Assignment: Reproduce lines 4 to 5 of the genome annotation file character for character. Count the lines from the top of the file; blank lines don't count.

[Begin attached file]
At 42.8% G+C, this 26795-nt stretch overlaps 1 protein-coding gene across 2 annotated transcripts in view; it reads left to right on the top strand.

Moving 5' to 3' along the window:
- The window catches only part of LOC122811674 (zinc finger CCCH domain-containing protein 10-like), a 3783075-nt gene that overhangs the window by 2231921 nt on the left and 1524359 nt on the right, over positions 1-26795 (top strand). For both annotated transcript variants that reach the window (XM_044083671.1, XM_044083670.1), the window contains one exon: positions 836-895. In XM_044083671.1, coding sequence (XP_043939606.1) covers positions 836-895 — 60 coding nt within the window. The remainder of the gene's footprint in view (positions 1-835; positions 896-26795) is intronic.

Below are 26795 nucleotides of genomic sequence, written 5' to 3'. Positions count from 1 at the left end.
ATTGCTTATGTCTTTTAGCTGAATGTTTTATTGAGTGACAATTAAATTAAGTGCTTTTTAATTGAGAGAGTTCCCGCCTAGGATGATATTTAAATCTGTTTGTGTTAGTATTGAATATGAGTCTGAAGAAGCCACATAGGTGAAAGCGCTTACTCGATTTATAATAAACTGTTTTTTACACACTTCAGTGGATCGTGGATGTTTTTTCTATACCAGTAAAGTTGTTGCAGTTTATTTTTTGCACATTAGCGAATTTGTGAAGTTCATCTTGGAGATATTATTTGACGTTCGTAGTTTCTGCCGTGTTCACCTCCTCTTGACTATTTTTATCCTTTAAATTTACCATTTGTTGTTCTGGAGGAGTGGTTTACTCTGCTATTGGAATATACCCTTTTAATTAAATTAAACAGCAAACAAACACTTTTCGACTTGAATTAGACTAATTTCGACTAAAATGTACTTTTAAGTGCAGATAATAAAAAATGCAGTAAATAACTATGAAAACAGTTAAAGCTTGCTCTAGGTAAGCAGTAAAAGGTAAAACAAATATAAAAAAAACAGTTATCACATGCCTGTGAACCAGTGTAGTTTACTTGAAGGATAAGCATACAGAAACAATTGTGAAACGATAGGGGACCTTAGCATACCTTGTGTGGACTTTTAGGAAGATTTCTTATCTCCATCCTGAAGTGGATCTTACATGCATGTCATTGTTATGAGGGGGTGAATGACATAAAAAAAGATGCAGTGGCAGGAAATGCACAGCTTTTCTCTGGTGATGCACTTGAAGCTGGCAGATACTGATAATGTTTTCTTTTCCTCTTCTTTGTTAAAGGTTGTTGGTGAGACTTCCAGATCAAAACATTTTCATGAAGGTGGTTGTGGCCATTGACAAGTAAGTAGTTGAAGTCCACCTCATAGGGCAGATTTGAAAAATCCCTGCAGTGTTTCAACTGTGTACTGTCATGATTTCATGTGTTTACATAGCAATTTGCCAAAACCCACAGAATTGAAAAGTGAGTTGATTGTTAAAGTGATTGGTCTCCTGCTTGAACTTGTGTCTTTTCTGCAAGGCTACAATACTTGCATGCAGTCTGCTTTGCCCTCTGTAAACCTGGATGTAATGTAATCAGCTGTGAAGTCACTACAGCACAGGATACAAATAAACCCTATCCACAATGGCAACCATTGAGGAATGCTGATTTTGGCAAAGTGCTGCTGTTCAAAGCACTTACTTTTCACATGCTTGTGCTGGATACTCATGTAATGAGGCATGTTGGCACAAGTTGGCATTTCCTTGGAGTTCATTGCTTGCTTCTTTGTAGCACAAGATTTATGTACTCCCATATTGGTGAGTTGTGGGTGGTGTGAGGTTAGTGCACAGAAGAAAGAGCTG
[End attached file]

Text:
Below are 26795 nucleotides of genomic sequence, written 5' to 3'. Positions count from 1 at the left end.
ATTGCTTATGTCTTTTAGCTGAATGTTTTATTGAGTGACAATTAAATTAAGTGCTTTTTAATTGAGAGAGTTCCCGCCTAGGATGATATTTAAATCTGTTTGTGTTAGTATTGAATATGAGTCTGAAGAAGCCACATAGGTGAAAGCGCTTACTCGATTTATAATAAACTGTTTTTTACACACTTCAGTGGATCGTGGATGTTTTTTCTATACCAGTAAAGTTGTTGCAGTTTATTTTTTGCACATTAGCGAATTTGTGAAGTTCATCTTGGAGATATTATTTGACGTTCGTAGTTTCTGCCGTGTTCACCTCCTCTTGACTATTTTTATCCTTTAAATTTACCATTTGTTGTTCTGGAGGAGTGGTTTACTCTGCTATTGGAATATACCCTTTTAATTAAATTAAACAGCAAACAAACACTTTTCGACTTGAATTAGACTAATTTCGACTAAAATGTACTTTTAAGTGCAGATAATAAAAAATGCAGTAAATAACTATGAAAACAGTTAAAGCTTGCTCTAGGTAAGCAGTAAAAGGTAAAACAAATATAAAAAAAACAGTTATCACATGCCTGTGAACCAGTGTAGTTTACTTGAAGGATAAGCATACAGAAACAATTGTGAAACGATAGGGGACCTTAGCATACCTTGTGTGGACTTTTAGGAAGATTTCTTATCTCCATCCTGAAGTGGATCTTACATGCATGTCATTGTTATGAGGGGGTGAATGACATAAAAAAAGATGCAGTGGCAGGAAATGCACAGCTTTTCTCTGGTGATGCACTTGAAGCTGGCAGATACTGATAATGTTTTCTTTTCCTCTTCTTTGTTAAAGGTTGTTGGTGAGACTTCCAGATCAAAACATTTTCATGAAGGTGGTTGTGGCCATTGACAAGTAAGTAGTTGAAGTCCACCTCATAGGGCAGATTTGAAAAATCCCTGCAGTGTTTCAACTGTGTACTGTCATGATTTCATGTGTTTACATAGCAATTTGCCAAAACCCACAGAATTGAAAAGTGAGTTGATTGTTAAAGTGATTGGTCTCCTGCTTGAACTTGTGTCTTTTCTGCAAGGCTACAATACTTGCATGCAGTCTGCTTTGCCCTCTGTAAACCTGGATGTAATGTAATCAGCTGTGAAGTCACTACAGCACAGGATACAAATAAACCCTATCCACAATGGCAACCATTGAGGAATGCTGATTTTGGCAAAGTGCTGCTGTTCAAAGCACTTACTTTTCACATGCTTGTGCTGGATACTCATGTAATGAGGCATGTTGGCACAAGTTGGCATTTCCTTGGAGTTCATTGCTTGCTTCTTTGTAGCACAAGATTTATGTACTCCCATATTGGTGAGTTGTGGGTGGTGTGAGGTTAGTGCACAGAAGAAAGAGCTG